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Long-term care insurance has been a model of market failure. The need for care in frail old age or disability seems to be the ideal insurable event. Two-thirds of those over 65 will need some assistance before they die and 20 percent will need it for more than five years. Yet only about 6 million people own this insurance, and few seem interested in buying.
To boost sales, the industry has pushed for all sorts of government assistance. A federally-funded marketing effort called the Own Your Own Future campaign has tried to raise public awareness of the need for coverage. A joint state/federal program called the Partnership Program attempts to more closely link private long-term care insurance with Medicaid. And about three dozen states now offer tax incentives for the purchase of insurance (30 provide a deduction, 7 give credits, and 3 give both).
Now, in the context of health reform, carriers are pushing for new federal tax subsidies—either a credit or inclusion of long-term care insurance as part of an employer’s overall benefit plan. Making this insurance a benefit in such a “cafeteria plan” would allow workers to buy coverage with pre-tax dollars, significantly reducing their costs.
The question is: Do tax subsidies encourage people to buy insurance? The answer seems to be: Not much. In a forthcoming paper, David Stevenson and others at the Harvard Medical School compare purchase rates in states that have tax subsidies with those that do not. They found sales are about 10 percent higher where buyers can get a tax break. Credits increase the participation rate by about 20 percent while deductions make no significant difference at all. Oddly, people are more likely to buy in states with low level credits than in those with more generous credits.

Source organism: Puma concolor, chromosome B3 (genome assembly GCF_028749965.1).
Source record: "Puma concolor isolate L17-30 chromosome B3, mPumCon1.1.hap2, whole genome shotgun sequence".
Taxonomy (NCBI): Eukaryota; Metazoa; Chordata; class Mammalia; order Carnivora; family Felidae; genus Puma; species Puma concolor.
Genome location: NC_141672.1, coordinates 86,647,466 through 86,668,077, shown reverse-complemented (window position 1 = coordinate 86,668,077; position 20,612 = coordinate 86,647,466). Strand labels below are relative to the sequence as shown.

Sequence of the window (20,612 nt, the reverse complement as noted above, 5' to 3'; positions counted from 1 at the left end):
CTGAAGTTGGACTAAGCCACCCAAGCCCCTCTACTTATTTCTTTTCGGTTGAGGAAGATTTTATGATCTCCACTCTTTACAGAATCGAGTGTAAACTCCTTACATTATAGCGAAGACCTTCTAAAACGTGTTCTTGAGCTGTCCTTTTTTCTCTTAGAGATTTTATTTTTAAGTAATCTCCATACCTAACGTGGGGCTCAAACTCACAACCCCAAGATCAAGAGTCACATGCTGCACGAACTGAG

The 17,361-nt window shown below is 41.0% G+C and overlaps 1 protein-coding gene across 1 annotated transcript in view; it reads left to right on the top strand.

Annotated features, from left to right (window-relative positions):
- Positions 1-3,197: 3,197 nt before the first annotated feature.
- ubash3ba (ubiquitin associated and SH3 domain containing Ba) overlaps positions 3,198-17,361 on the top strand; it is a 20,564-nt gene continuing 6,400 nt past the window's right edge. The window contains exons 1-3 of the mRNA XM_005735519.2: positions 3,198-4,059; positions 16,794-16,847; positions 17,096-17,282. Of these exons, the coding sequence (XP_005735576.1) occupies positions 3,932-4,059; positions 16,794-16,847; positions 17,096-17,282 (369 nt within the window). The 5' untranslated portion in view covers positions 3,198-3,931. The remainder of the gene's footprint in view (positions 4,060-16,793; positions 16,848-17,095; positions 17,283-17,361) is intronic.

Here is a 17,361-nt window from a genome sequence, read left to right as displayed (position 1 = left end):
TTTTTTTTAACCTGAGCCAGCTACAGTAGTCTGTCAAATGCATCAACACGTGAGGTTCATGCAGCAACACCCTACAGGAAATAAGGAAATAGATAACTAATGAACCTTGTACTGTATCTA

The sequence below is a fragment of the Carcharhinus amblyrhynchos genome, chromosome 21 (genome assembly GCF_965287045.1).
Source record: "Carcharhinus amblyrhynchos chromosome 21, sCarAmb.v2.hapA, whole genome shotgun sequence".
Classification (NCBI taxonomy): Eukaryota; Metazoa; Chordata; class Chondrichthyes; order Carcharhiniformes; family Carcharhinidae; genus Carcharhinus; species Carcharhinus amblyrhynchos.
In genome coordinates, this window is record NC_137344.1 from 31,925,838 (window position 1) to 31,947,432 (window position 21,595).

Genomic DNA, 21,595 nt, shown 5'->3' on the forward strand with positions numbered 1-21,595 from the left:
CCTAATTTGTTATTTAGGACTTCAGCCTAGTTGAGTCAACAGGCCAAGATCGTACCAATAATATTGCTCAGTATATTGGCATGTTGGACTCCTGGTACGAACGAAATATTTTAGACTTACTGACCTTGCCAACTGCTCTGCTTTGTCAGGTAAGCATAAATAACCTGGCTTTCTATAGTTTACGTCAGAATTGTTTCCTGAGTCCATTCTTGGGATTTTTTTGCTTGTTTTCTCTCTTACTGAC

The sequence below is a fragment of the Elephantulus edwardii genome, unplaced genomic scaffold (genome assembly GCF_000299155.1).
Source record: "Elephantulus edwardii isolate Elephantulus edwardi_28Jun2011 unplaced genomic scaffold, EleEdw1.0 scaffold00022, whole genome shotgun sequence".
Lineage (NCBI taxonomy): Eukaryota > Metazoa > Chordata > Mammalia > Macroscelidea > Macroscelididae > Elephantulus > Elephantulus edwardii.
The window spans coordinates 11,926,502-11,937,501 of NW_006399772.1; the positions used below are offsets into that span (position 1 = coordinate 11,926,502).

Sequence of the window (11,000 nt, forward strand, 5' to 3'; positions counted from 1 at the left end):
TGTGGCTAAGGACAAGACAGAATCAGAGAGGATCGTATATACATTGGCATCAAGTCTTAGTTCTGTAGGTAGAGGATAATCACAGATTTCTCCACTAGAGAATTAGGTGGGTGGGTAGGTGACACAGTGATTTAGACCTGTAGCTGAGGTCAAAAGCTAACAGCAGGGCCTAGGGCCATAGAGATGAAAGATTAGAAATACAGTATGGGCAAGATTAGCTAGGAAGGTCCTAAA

Their results track an earlier paper by Anne Cramer and Gail Jensen, and another by my Urban colleague Rich Johnson that also found that demand for this insurance does not respond very much to lower prices.
The purpose of these subsidies is to reduce Medicaid costs, which states share with the federal government. The idea: Private insurance can at least delay the time when someone needs to go on to Medicaid by picking up some nursing home or home care expenses.
But this benefit to states may not outweigh the costs of providing the tax breaks. Harvard’s Gopi Shah Goda finds consumers may be more responsive to tax subsidies than other research concludes, but still estimates that $1 in state tax expenditures produces just 84 cents in Medicaid savings, half of which go to the federal government.
Because federal tax rates are much higher than state rates, a federal subsidy might be worth more to consumers. And including this insurance in a cafeteria plan may increase worker awareness of the product. On the other hand, these incentives are most likely to encourage wealthy consumers to buy, the very population least likely to qualify for Medicaid. And, like most tax subsidies, a big chunk will end up in the pockets of people who would have purchased the insurance anyway.
The apparent failure of these state tax breaks is something Congress should keep in mind as it weighs whether to expand federal tax breaks for this insurance.
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